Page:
Testosterone drop makes dad responsive to children

Testosterone drop makes dad responsive to children

Genes affect

Testosterone drop makes dad responsive to children

Like mothers, fathers too can be biologically responsive to their children, especially when they experience a drop in testosterone levels sleeping next to their offspring.

Notre Dame University anthropologist Lee Gettler shows that close sleep proximity between fathers and children, on the same sleeping surface, results in lower testosterone compared to fathers who sleep alone.

“Human fathers' physiology has the capacity to respond to children,” Gettler says, the journal Public Library of Science ONE reports.

“Our prior research has shown that when men become fathers, their testosterone decreases, sometimes dramatically, and that those who spend the most time in hands-on care – playing with their children, feeding them or reading to them – had lower testosterone,” he adds, according to a Notre Dame statement.

“These new results complement the original research (that this decrease in testosterone helps men focus on the demands of parenthood), by taking it one step further, showing that night time closeness or proximity between fathers and their kids has effects on men's biology,” adds Gettler.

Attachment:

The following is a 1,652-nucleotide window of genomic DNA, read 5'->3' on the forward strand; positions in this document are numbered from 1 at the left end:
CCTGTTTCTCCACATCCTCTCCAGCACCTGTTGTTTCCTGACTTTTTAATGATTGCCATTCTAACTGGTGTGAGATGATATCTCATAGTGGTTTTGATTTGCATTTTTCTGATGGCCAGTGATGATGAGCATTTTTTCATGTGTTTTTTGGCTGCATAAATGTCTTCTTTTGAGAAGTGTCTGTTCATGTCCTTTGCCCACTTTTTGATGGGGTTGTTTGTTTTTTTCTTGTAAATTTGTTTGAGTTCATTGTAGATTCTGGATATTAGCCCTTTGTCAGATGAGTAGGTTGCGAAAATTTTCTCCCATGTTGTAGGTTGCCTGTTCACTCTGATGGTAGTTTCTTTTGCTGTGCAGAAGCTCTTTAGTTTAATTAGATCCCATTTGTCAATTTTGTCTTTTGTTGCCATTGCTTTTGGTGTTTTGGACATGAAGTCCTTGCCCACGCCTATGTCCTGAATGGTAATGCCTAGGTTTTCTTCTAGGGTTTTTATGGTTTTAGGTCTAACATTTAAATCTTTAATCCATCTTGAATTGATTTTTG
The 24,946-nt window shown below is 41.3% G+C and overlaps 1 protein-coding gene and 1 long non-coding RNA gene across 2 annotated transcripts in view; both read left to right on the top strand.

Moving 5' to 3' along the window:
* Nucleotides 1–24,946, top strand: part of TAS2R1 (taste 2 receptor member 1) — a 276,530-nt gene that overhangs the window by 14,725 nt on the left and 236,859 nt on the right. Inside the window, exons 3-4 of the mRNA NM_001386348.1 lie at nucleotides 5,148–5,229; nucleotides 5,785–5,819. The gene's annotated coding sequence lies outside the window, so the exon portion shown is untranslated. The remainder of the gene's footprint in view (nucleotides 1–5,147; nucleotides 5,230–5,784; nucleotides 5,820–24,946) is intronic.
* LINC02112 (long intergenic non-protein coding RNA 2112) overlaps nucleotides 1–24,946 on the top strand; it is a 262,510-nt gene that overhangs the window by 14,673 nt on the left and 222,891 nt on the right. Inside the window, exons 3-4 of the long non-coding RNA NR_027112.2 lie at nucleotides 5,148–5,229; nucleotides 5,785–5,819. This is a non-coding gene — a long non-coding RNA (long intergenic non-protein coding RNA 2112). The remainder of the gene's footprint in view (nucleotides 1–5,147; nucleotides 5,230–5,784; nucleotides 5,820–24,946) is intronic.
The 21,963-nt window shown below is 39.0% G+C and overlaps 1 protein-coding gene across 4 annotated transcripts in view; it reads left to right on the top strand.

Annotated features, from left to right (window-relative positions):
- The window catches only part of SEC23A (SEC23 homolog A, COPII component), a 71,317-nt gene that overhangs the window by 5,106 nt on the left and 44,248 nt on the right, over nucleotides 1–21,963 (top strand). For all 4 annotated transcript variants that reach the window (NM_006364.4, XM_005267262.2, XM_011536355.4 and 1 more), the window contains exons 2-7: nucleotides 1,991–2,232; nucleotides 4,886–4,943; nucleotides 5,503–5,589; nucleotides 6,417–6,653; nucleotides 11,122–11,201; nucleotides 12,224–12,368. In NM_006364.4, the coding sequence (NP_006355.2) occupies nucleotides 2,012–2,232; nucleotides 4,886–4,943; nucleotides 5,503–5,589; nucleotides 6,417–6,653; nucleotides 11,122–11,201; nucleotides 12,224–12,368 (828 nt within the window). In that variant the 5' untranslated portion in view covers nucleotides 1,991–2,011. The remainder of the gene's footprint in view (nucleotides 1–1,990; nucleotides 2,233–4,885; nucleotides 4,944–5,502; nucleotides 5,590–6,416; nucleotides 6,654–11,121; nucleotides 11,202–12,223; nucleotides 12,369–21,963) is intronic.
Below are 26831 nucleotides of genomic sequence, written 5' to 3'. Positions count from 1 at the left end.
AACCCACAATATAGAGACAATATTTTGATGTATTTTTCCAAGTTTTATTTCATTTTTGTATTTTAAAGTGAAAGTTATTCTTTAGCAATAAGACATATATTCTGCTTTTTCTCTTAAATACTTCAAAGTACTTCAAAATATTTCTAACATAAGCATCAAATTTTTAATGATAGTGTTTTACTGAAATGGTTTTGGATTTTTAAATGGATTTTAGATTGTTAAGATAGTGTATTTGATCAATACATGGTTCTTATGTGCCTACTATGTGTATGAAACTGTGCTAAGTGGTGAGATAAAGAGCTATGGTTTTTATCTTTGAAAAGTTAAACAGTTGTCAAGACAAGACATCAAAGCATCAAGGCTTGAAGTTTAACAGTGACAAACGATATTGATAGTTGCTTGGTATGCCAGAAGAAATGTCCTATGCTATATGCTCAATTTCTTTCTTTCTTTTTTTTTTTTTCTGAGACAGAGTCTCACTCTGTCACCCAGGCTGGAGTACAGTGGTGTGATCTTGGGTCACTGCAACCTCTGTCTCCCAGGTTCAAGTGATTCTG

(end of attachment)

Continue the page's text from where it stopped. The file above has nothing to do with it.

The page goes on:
Gettler sampled 362 fathers, all of whom were aged between 25-26 years and divided them according to their reported night time sleeping location: solitary sleepers, those who slept in the same room as their children, and those fathers who slept on the same surface as their children.Fathers’ testosterone levels were measured from saliva samples collected upon waking and again just prior to sleep.

 Though the waking hormone levels of the three groups showed no significant differences, fathers who slept on the same surface as their children showed the lowest evening testosterone.

Substantial research has been conducted on the sleep and breastfeeding physiology of mother-baby co-sleeping, but this is the first study to examine how father-child sleep proximity may affect men’s physiology, and it is the first to explore the implications of co-sleeping for either mothers’ or fathers' hormones.